But as I was rummaging through some old files to clear up disk space, I stumbled on this draft of an article that never got published. It brought back some memories and so I decided to publish it here. 

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Every uprising has its memorable moments, whether it was the lone man roaming the deserted streets of Tunis telling his people not to be afraid, to the confrontation between Egyptian protesters and Mubarak’s camel & horse thugs, or the tearing down of Pearl Square in Manama.

But when your revolution is against a man who wears flowing silk and velvet robes to UN meetings and surrounds himself with female ‘virgin’ bodyguards, prepare yourself for some very odd situations. In no particular order, the more memorable events of Libya’s uprising are:

#10. Yellow Hats – During the beginning of the revolution, widely circulated rumors about African mercenaries abounded. These were Gadhafi’s “riot police”, so to speak, except instead of water hoses and shields, they shot you in the heart. And they got paid $2,000 a day to do it.

But it didn’t stop there. People were reporting sightings of large groups of ‘yellow hat men”. These were men armed with clubs, wearing yellow construction hats, presumably to help them identify each other.

Of course, being Gadhafi supports, it never occurred to them that it would also help the angry mob to identify them as well. Needless to say, they weren’t around for long.

#9. Gadhafi’s First Speech – Protests have never gone unpunished in Libya before. But when the Gadhafi regime was faced with a situation that had gotten too out-of-hand, their solution was to confront the people, in the form of Seif Al-Islam Gadhafi’s televised address.

When dealing with angry protesters, the last thing you want to do is call them rats, accuse them of being stoned and threaten to burn the country. Unfortunately, no one shared these gems of wisdom to the Gadhafis, and the result was an even angrier mob.

In a hilarious display of poor judgment, it was then announced that there would be an address by none another than Brother Leader himself. The state T.V. channels broadcast that Muammer Gadhafi would shortly be giving a speech to the people. Would he also rave like a lunatic? Shout threats and vow to destroy the country?

It didn’t broadcast until 1 am, and if you blinked you would have missed it. It was a 15-second commentary on the rain, and how he wasn’t in Venezuela. There was also an umbrella.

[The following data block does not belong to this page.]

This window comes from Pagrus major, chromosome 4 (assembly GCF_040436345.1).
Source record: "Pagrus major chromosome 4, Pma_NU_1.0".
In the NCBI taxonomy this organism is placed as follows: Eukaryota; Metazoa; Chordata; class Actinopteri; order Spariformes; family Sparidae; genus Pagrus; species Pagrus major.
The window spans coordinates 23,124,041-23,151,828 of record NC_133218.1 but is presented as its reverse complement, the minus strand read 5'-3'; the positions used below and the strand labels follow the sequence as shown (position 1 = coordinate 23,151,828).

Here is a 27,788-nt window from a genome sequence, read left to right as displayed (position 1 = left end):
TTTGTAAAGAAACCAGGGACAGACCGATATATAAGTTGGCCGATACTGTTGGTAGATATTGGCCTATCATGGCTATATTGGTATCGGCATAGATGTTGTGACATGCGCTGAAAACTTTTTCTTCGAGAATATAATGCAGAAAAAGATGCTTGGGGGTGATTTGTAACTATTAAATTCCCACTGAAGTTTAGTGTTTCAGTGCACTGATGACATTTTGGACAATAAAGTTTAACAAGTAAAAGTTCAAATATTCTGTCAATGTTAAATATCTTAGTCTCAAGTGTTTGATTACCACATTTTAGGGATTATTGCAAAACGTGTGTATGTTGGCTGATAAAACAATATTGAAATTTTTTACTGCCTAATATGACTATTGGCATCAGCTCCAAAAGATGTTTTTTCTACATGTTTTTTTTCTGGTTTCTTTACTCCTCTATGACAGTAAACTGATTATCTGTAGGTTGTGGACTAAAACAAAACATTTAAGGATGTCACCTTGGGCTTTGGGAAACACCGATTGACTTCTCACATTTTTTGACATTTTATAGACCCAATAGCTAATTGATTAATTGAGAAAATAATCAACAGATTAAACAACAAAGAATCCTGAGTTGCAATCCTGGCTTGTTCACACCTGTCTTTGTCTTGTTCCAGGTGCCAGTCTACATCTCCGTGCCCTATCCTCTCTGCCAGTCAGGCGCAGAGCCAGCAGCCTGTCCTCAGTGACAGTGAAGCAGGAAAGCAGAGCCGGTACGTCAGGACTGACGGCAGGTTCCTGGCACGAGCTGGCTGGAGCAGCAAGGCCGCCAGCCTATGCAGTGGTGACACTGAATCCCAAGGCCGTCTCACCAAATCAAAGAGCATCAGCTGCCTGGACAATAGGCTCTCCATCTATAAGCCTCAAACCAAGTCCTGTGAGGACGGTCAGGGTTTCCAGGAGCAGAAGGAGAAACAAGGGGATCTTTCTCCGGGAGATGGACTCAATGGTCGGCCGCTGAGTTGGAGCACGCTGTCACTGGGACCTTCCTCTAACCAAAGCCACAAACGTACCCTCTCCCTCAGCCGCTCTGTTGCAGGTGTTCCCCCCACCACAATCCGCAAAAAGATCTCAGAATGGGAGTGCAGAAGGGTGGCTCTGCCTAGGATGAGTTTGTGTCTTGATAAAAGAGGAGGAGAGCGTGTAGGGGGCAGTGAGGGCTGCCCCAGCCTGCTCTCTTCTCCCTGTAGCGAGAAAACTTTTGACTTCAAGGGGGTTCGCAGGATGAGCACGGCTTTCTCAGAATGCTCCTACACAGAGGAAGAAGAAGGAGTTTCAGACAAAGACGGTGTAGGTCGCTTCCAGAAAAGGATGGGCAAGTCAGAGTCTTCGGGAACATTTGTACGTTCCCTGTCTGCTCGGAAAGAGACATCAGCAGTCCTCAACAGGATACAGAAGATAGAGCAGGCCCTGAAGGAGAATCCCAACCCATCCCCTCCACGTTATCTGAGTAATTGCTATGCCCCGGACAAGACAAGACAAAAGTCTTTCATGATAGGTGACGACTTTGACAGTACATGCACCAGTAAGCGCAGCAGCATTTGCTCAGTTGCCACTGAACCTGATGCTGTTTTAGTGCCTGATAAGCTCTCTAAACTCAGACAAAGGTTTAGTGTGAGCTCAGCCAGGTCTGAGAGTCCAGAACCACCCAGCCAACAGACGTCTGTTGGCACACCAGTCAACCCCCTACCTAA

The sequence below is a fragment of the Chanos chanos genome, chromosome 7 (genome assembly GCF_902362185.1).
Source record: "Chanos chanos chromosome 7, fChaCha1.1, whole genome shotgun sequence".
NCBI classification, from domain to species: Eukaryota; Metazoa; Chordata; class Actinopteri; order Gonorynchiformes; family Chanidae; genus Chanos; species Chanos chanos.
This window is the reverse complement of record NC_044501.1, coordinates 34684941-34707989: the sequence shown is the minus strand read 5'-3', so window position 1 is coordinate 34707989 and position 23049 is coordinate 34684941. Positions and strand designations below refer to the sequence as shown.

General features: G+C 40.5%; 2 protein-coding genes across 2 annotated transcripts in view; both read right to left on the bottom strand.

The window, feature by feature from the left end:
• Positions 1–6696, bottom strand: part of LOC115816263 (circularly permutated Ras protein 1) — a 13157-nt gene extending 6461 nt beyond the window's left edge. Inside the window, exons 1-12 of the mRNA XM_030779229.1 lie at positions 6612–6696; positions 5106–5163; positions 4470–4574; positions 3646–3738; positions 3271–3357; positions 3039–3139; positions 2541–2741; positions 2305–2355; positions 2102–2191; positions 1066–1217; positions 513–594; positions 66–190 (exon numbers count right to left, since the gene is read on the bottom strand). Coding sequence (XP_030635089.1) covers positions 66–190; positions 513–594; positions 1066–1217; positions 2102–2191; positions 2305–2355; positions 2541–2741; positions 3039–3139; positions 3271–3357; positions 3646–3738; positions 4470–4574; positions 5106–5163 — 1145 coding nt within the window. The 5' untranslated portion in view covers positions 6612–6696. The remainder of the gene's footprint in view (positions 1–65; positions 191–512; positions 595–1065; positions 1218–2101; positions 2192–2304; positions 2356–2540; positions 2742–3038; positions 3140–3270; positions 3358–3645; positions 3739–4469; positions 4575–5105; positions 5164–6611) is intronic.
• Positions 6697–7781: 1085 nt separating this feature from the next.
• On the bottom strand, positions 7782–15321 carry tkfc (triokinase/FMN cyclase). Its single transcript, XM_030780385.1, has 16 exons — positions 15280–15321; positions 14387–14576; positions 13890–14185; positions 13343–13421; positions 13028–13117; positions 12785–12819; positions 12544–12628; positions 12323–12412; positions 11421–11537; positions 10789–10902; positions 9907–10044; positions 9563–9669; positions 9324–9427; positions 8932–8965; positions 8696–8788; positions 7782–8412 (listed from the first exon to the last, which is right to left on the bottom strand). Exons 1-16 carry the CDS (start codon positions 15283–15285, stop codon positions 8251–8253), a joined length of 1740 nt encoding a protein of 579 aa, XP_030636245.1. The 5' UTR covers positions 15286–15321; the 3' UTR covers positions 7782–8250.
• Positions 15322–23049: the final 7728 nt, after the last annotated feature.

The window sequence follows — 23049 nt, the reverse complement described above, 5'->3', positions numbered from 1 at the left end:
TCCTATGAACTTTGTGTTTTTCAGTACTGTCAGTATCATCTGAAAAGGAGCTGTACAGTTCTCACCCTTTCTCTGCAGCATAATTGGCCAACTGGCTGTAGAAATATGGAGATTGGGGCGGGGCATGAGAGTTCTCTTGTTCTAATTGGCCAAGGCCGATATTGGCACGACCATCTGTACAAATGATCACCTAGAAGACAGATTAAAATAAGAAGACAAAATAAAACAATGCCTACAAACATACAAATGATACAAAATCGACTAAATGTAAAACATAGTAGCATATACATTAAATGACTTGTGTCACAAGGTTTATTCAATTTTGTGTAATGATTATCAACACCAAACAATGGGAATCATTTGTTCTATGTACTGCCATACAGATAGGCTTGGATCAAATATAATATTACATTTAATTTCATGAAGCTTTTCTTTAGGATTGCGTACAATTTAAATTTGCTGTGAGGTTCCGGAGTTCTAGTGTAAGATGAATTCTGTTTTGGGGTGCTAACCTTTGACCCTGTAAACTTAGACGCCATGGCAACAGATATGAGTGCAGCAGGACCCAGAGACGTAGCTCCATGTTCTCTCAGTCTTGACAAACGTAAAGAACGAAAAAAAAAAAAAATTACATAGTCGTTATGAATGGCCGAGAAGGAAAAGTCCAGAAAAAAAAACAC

Of course he made it up to us later with an hour-long threat-filled tirade about hallucination drugs and how the West wanted to colonize us.

#8. Secret Abortion Clinic - You’ve probably heard the phrase “only in Libya”. A combination of circumstances has made this country the setting for some very unlikely events.

After the freeing of Tripoli, a lot of secrets came out. Mass graves, underground tunnels. And an abortion clinic. Under the UNIVERSITY.

An entire suite was found under Tripoli university, including a bedroom, Jacuzzi, and a fully equipped, state-of-the-art female clinic. Why under the University though?

It is believed that Gadhafi posted people there to look for attractive young females, whom he could seduce (read: rape), without going to the trouble of kidnapping them from their home. Apparently he wasn’t a fan of contraceptives, which is where we think the clinic comes in.

#7. Condi Rice Photo Album – A good many odd things were found in Gadhafi  & Son’s numerous houses, including  a tortured maid, golden weaponry and a maze of tunnels. But one of the most peculiar items discovered was a photo album dedicated solely to pictures of Condoleezza Rice. Yes, the former American Secretary of State.

Apparently Gadhafi had a crush on Ms. Rice, even composing a song for her called Black Flower in the White House. Which is bizarre considering that he refused to shake her hand on her last visit. Was Gadhafi just a shy schoolboy? Or a borderline obsessive maniac? (Hint: it’s the latter)

#6. Magic Man – Revolutions bring out the best and worst people to the limelight. We saw the emergence numerous activists, leaders who embodied the best of the Libyan people.

And then there were people like Yousif Shakeer, a talk-show host and purported ‘political analyst’ who began his appearance on Libyan state television as a guest speaker and was eventually given his own show. Now, I could compile a list exclusively for the weirdest Yousif Shakir moments, but for now I’ll just mention one of the most well-known; when he called upon jinn to help Gadhafi.

Rosary swinging in hand, Shakir quivered with concentration as he held what is probably the first ever live television jinn-summoning. But either the jinn were anti-Gahdafi or Shakir needed more lessons in black magic, because they did not come to the deposed dictator’s aid.

#5. The Spluttering Spokesperson – One of the qualifications for any job with the Gadhafi regime is the ability to lie unabashedly in the face of a mountain of evidence, even at the cost of your own personal image. You must dismiss reason and logic, and focus solely on denying whatever allegations are being made.